Noted independent filmmaker Whit Stillman takes the social worlds he examines in films like “Metropolitan,” “Barcelona” and “Damsels in Distress” and transfers it to television — sort of — with an Amazon Studios digital pilot, “the Cosmopolitans.” The pilot for the series — chronicling a group of American ex-pats trying to make their way in the Paris social scene — debuts online this weekend, and if all goes well …
What did you think a Whit Stillman TV show would look like?
We always called it a film — “We’re doing the film, we’re making a film.” It’s just a film that only happens to run 26 minutes. Hopefully it will be in chapters and we’ll get to make at least six more chapters.
And you have those planned out to some extent?
Not exactly. I really love to write from detail to story rather than have a story and then do the details, so I have to kind of give them some version of how it could be before mid-September, but when it really comes down to it I prefer to start from scratch and just get the characters doing their stuff and going in different directions.
How’ve you found the experience of working with Amazon?
Well, I’ve had a long relationship with them. One of the first things that Amazon Studios did, actually, was to option “Metropolitan” for remaking. They were going to allow neophyte filmmakers using their site to use the “Metropolitan” story to adapt to their own uses. I think too many people focus on that sort of class nature of “Metropolitan,” when in fact it’s really just a story of group dynamics. It’s someone from outside coming into a group and the group falling apart or metamorphosizing. So that really could be any milieu, so I think Roy Price at Amazon had a really good idea, but I think there were problems at the Writers Guild, or complication, so that didn’t go through. But I’ve had a relationship with them for a very long time, and last summer in July they had this specific idea of doing something in Paris, which is great for me because before I had to change my Paris stories to New York stories. This time I got to have a Paris story in Paris.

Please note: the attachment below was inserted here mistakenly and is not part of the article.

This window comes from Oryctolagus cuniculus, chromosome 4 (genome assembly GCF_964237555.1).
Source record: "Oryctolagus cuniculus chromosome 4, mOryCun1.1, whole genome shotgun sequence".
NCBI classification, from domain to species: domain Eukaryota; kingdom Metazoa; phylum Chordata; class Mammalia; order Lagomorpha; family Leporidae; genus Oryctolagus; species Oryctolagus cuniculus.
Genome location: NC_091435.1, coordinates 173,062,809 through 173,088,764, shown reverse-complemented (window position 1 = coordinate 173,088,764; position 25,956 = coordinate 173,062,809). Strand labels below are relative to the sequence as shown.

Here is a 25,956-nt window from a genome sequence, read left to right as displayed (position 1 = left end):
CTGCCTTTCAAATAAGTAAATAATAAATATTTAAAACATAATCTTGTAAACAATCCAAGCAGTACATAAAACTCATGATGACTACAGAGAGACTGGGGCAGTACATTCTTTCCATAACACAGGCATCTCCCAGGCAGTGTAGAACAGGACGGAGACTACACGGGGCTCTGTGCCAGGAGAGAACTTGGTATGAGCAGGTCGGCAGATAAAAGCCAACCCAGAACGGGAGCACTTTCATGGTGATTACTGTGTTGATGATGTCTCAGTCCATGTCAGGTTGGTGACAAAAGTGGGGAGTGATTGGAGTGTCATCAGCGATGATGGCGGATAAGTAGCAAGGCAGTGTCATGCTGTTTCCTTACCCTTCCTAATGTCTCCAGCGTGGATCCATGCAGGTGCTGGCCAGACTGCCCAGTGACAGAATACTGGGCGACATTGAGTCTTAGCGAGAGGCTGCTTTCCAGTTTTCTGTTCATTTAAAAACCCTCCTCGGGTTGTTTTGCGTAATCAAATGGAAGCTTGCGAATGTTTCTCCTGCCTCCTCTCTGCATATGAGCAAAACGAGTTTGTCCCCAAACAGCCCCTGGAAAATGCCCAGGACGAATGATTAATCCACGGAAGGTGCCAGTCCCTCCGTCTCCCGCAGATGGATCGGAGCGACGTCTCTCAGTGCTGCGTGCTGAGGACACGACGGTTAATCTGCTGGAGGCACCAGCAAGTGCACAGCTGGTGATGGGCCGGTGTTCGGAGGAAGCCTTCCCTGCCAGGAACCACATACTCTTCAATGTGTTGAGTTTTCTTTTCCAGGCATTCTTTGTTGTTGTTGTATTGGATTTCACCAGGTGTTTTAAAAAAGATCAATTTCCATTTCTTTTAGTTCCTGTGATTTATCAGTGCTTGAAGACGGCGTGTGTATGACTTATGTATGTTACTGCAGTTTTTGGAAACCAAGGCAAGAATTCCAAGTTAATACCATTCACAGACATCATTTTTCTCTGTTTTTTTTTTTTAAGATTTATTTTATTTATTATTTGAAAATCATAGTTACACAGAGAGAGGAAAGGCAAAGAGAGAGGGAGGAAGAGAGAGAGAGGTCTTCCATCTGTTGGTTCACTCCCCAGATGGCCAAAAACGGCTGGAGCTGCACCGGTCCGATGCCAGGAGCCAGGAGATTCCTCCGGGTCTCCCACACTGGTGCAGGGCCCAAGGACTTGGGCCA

What is it about Paris specifically that speaks to you so much?
The thing is, I was there for nine years in a period in which I was newly single and I got involved in this kind of ex-pat social world. And so I had all kinds of experiences and met all kinds of people, and they were pretty funny, pretty interesting people doing pretty crazy things. A lot of potential stories came out of that.
From the beginning this has a reassuringly “Whit Stillman” style of dialogue. Are you conscious of that as you’re writing, after so many films?
No, definitely not. I guess there’s a danger of getting formulaic, but it really the material fighting its way into the structure. The velocity of this show, I don’t think there are any walls in this show. That’s impressive, to not have walls. So that was good.
Has it made you considered going into more conventional television after this?
I mean, I really want to do this show and I really want to do the independent projects that I have lined up, so I’m very keen to see this show go forward. But I’m really keen on indie and low-budget films as well. After a horrible sort of 10 years of failure trying to work out of London, things are going better.
Follow Ned Ehrbar on Twitter @nedrick